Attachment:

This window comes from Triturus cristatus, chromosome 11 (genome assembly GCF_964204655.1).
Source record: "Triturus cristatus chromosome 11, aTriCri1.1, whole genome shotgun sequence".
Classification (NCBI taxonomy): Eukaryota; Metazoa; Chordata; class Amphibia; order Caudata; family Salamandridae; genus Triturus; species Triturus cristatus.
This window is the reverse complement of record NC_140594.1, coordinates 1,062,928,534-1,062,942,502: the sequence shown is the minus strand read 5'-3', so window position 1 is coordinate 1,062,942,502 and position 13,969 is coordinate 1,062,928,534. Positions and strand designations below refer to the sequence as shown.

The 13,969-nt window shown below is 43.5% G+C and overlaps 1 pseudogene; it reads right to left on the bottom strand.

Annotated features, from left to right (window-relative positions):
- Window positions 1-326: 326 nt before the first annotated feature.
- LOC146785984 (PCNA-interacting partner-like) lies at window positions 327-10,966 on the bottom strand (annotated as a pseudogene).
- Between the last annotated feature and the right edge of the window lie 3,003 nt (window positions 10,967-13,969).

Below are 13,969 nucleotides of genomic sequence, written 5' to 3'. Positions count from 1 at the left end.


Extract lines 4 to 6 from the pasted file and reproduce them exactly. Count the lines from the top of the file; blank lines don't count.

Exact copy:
This window is the reverse complement of record NC_140594.1, coordinates 1,062,928,534-1,062,942,502: the sequence shown is the minus strand read 5'-3', so window position 1 is coordinate 1,062,942,502 and position 13,969 is coordinate 1,062,928,534. Positions and strand designations below refer to the sequence as shown.

The 13,969-nt window shown below is 43.5% G+C and overlaps 1 pseudogene; it reads right to left on the bottom strand.

Annotated features, from left to right (window-relative positions):